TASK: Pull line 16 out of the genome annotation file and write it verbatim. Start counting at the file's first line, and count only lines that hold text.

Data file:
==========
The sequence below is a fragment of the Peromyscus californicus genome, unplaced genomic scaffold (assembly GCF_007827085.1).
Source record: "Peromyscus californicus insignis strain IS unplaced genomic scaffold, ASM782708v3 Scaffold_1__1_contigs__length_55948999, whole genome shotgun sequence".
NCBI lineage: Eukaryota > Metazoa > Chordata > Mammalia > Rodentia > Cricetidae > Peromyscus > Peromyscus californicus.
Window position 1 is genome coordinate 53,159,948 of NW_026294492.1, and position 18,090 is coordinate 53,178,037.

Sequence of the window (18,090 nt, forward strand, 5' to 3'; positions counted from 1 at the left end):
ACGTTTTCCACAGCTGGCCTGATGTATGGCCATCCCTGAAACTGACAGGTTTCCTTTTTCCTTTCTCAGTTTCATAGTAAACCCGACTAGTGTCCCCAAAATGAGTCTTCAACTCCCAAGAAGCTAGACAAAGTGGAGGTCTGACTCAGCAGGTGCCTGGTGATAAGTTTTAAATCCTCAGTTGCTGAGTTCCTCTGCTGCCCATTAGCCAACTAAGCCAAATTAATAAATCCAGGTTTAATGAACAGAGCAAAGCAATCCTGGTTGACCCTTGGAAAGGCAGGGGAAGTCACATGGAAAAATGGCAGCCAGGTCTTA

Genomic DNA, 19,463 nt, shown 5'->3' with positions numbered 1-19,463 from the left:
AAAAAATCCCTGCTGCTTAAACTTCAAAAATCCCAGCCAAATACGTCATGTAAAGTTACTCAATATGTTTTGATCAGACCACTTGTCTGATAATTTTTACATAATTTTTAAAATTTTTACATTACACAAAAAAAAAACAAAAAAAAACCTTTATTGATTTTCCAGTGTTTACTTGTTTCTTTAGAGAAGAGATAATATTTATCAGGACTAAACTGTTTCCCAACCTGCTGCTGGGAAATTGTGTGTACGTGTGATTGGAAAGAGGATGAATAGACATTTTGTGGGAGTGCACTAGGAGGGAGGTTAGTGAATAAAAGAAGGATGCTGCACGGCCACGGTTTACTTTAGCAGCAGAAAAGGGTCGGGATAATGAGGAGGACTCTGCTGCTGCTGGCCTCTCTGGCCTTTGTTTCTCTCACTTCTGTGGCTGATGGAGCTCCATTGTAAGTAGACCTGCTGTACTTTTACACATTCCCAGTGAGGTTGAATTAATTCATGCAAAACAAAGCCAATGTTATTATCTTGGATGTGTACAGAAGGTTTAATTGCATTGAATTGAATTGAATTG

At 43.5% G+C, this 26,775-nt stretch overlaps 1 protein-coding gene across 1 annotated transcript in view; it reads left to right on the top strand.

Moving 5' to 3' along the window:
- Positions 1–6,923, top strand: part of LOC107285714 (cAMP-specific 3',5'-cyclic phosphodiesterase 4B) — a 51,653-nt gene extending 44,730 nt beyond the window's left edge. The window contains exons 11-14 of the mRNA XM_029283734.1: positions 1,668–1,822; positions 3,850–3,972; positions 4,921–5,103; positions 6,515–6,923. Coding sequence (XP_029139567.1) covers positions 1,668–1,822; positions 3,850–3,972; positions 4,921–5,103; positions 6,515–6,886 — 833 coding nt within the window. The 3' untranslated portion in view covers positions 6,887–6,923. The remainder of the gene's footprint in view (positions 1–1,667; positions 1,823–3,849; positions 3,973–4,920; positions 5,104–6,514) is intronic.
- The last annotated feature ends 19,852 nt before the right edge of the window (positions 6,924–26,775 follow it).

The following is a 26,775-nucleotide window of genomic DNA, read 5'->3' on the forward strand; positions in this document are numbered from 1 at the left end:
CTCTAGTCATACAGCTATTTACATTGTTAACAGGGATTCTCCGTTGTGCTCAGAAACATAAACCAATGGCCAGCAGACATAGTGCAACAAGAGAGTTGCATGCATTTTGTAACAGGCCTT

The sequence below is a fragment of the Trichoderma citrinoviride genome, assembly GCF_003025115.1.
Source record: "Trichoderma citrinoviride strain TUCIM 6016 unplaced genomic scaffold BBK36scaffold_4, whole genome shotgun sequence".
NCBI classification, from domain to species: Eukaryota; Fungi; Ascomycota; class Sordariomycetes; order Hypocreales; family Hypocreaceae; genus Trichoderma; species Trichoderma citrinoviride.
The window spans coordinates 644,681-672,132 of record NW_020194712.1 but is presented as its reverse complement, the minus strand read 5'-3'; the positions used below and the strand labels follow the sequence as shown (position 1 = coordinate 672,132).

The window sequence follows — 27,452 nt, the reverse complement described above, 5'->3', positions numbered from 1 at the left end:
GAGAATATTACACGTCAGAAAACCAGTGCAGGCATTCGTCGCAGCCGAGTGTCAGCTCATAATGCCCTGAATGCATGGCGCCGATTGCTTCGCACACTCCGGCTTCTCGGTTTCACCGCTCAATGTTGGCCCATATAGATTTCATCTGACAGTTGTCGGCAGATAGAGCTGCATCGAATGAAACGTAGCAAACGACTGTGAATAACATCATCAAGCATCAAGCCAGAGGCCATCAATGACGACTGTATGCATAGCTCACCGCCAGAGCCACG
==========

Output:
Source record: "Trichoderma citrinoviride strain TUCIM 6016 unplaced genomic scaffold BBK36scaffold_4, whole genome shotgun sequence".